Bollywood can sell hair oil to a bald man

Luxury insiders say their brands are profitable in India

In 2013, Alia Bhatt graced the cover of Harper’s Bazaar India wearing Gucci from top to toe, and the headline went: “Alia Bhatt Steps Into A New Role”. It had to be prescient, because here we are, 10 years later, with the young and talented movie star just announced as the global brand ambassador for the Italian luxury fashion label.

Bhatt’s international assignment comes just a year after Deepika Padukone was announced as the global brand ambassador for the luxury behemoth Louis Vuitton. Padukone was already the international model for Cartier, Qatar Airways and Levi’s. But a brand ambassador is a huge deal, and let’s face it, there is no bigger deal than Vuitton. In 2021, Priyanka Chopra was announced as global ambassador for Bulgari, with the jewellery house even introducing a modern-day mangalsutra for its Indian audiences.

Going by the celebrated appointments of India’s top three actresses, one would think India’s luxury market is flourishing. But we have only taken over from China its mantle of being the most populous country in the world. In every other notable box—growth, GDP, cost of living, life expectancy, internet usage, health care—China is miles ahead. As are many other countries in South East Asia.

Alia Bhatt at Gucci’s Seoul show | Instagram/aliaabhatt Alia Bhatt at Gucci’s Seoul show | Instagram/aliaabhatt

The global luxury market as of 2021 is worth $262 billion, according to leading data researcher Statista. The US is the world’s largest luxury consumer, closely followed by China. India was anticipated to reach $14.7 billion in 2015, according to a 2010 report by CII-Kearney published in The Economic Times. But in 2022, Euromonitor announced that India’s luxe market was estimated at just $8.5 billion.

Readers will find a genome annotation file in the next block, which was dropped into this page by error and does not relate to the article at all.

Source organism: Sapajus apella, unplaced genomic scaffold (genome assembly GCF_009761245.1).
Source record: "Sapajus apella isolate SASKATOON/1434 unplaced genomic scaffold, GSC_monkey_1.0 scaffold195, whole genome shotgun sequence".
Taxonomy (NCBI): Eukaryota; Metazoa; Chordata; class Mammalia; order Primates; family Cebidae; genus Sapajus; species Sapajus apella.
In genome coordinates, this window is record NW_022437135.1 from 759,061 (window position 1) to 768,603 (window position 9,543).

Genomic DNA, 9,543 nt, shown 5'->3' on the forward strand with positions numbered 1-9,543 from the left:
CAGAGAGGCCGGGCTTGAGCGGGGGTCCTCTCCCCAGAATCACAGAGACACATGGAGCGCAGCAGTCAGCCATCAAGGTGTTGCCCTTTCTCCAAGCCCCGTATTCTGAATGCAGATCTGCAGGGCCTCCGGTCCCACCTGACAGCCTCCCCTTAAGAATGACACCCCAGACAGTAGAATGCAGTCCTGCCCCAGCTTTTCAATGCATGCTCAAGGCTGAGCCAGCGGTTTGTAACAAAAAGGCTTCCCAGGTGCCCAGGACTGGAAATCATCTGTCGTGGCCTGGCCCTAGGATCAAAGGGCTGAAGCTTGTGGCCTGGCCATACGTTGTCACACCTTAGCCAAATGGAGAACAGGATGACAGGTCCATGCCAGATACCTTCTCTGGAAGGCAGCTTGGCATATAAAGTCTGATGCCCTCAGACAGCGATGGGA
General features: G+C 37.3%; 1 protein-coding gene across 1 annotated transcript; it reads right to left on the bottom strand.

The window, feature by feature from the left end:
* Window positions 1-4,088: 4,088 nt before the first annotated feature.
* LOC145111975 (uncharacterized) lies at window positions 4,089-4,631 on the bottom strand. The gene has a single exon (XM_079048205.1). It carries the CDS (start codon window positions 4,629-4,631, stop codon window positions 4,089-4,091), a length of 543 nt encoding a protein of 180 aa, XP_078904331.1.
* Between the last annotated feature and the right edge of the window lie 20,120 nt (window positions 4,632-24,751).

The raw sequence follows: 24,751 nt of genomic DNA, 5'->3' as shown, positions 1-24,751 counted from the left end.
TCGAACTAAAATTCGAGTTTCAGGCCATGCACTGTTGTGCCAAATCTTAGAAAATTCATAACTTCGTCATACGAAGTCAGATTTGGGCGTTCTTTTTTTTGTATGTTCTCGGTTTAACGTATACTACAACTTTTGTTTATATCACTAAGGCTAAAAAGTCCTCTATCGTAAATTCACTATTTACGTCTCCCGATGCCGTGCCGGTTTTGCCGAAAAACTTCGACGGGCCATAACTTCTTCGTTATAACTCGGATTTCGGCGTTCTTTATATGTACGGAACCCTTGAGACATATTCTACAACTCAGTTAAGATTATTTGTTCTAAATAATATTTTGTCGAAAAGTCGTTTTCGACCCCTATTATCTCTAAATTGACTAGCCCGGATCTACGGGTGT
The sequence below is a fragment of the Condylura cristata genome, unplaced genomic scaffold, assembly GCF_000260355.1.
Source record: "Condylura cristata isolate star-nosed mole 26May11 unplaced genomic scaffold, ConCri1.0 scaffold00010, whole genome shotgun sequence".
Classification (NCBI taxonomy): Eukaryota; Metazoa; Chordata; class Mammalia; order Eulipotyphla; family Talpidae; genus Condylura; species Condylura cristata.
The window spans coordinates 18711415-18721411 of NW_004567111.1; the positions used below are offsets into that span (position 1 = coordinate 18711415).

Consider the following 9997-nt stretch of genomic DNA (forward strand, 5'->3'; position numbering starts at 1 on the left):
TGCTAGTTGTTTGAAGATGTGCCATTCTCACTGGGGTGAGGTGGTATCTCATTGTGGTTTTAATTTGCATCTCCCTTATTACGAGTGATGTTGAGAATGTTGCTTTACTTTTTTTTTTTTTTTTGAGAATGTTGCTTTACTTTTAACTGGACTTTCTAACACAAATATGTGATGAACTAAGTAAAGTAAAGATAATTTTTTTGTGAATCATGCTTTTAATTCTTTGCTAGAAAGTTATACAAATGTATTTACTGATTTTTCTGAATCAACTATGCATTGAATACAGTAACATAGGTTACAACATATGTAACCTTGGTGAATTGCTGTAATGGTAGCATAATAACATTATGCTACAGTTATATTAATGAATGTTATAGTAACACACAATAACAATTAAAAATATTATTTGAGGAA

But India’s rich are certainly getting richer. From 102 billionaires in 2019, we now have 169 of them, making us the country with the third-highest number of billionaires in the world, after the US (700) and China (495). Curiously, Germany is close at our heels with 126 billionaires. In an interview to CNBC-TV, Sathyajit Radhakrishnan, CEO—Luxury Division, Aditya Birla Fashion and Retail Limited (ABFRL), says India’s fashion market may comprise just 15 per cent of its luxury pie, but that number is growing at 20-25 per cent each year.

That said, there is also the impact of social media marketing on consumer perceptions. For example, Bhatt’s announcement earned the Gucci Instagram handle eight lakh likes, whereas otherwise they notch up 20,000 to 50,000 likes per post, and stars like Serena Williams have earned them over one lakh likes.

This is key consumer engagement for brands, even mega brands, trying to break into new markets. Gucci’s Seoul show last week (Bhatt made her debut here, and her video garnered over seven lakh likes for the label) was its first since its star creative designer of over a decade, Alessandro Michele, had departed. Gucci is a brand in transition, trying to return to its classical roots and breaking away from the maximalism of Michele. In South Korea, where the average person spends $325 on luxury goods each year, Gucci was inspired by street-wear as well as by K-pop and K-dramas.

India is also seeing newer luxury labels open stores here. Valentino opened its first store in Delhi, and Balenciaga is expected to soon (both under Reliance Brands). Dior is looking to open a new store this year in Mumbai, too. ABFRL is bringing the legendary Parisian department store, Galeries Lafayette, to India shortly.

Luxury insiders say their brands are profitable in India and are performing better than they have ever been. The luxury business, though small, is finally supporting itself. They have also finally understood that, in India, mighty Bollywood can sell hair oil to a bald man.